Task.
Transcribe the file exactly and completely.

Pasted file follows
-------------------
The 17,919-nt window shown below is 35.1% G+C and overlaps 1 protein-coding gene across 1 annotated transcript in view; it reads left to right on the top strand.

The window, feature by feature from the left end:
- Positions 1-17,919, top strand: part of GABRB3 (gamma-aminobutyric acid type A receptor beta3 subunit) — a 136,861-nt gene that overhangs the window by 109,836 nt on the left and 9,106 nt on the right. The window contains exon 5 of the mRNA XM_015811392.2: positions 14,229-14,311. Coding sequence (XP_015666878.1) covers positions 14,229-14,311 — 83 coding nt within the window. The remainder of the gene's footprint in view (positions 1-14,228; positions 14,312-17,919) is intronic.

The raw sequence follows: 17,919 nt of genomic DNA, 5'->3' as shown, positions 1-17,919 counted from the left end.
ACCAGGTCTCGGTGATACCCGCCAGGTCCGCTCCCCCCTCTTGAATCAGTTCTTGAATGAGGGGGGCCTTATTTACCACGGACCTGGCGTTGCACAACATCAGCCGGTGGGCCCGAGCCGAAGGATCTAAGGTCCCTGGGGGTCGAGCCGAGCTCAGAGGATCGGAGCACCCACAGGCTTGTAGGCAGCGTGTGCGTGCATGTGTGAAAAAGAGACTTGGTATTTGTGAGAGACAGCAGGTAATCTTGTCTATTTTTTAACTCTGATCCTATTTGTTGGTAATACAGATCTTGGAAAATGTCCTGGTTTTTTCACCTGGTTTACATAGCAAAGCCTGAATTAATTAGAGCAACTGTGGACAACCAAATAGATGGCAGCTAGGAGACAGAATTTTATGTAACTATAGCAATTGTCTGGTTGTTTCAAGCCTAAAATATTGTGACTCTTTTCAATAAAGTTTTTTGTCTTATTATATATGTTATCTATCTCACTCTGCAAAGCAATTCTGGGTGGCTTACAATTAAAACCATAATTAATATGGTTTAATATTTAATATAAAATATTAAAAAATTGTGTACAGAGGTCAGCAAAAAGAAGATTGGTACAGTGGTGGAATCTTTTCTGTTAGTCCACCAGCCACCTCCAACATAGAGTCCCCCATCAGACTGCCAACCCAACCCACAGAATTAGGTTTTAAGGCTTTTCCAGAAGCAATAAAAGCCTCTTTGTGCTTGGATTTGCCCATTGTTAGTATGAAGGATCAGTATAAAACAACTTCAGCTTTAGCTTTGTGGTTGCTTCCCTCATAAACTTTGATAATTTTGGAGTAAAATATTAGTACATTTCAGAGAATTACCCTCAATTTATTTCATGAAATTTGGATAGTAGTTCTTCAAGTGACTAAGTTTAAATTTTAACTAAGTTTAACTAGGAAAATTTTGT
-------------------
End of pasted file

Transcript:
The 17,919-nt window shown below is 35.1% G+C and overlaps 1 protein-coding gene across 1 annotated transcript in view; it reads left to right on the top strand.

The window, feature by feature from the left end:
- Positions 1-17,919, top strand: part of GABRB3 (gamma-aminobutyric acid type A receptor beta3 subunit) — a 136,861-nt gene that overhangs the window by 109,836 nt on the left and 9,106 nt on the right. The window contains exon 5 of the mRNA XM_015811392.2: positions 14,229-14,311. Coding sequence (XP_015666878.1) covers positions 14,229-14,311 — 83 coding nt within the window. The remainder of the gene's footprint in view (positions 1-14,228; positions 14,312-17,919) is intronic.

The raw sequence follows: 17,919 nt of genomic DNA, 5'->3' as shown, positions 1-17,919 counted from the left end.
ACCAGGTCTCGGTGATACCCGCCAGGTCCGCTCCCCCCTCTTGAATCAGTTCTTGAATGAGGGGGGCCTTATTTACCACGGACCTGGCGTTGCACAACATCAGCCGGTGGGCCCGAGCCGAAGGATCTAAGGTCCCTGGGGGTCGAGCCGAGCTCAGAGGATCGGAGCACCCACAGGCTTGTAGGCAGCGTGTGCGTGCATGTGTGAAAAAGAGACTTGGTATTTGTGAGAGACAGCAGGTAATCTTGTCTATTTTTTAACTCTGATCCTATTTGTTGGTAATACAGATCTTGGAAAATGTCCTGGTTTTTTCACCTGGTTTACATAGCAAAGCCTGAATTAATTAGAGCAACTGTGGACAACCAAATAGATGGCAGCTAGGAGACAGAATTTTATGTAACTATAGCAATTGTCTGGTTGTTTCAAGCCTAAAATATTGTGACTCTTTTCAATAAAGTTTTTTGTCTTATTATATATGTTATCTATCTCACTCTGCAAAGCAATTCTGGGTGGCTTACAATTAAAACCATAATTAATATGGTTTAATATTTAATATAAAATATTAAAAAATTGTGTACAGAGGTCAGCAAAAAGAAGATTGGTACAGTGGTGGAATCTTTTCTGTTAGTCCACCAGCCACCTCCAACATAGAGTCCCCCATCAGACTGCCAACCCAACCCACAGAATTAGGTTTTAAGGCTTTTCCAGAAGCAATAAAAGCCTCTTTGTGCTTGGATTTGCCCATTGTTAGTATGAAGGATCAGTATAAAACAACTTCAGCTTTAGCTTTGTGGTTGCTTCCCTCATAAACTTTGATAATTTTGGAGTAAAATATTAGTACATTTCAGAGAATTACCCTCAATTTATTTCATGAAATTTGGATAGTAGTTCTTCAAGTGACTAAGTTTAAATTTTAACTAAGTTTAACTAGGAAAATTTTGT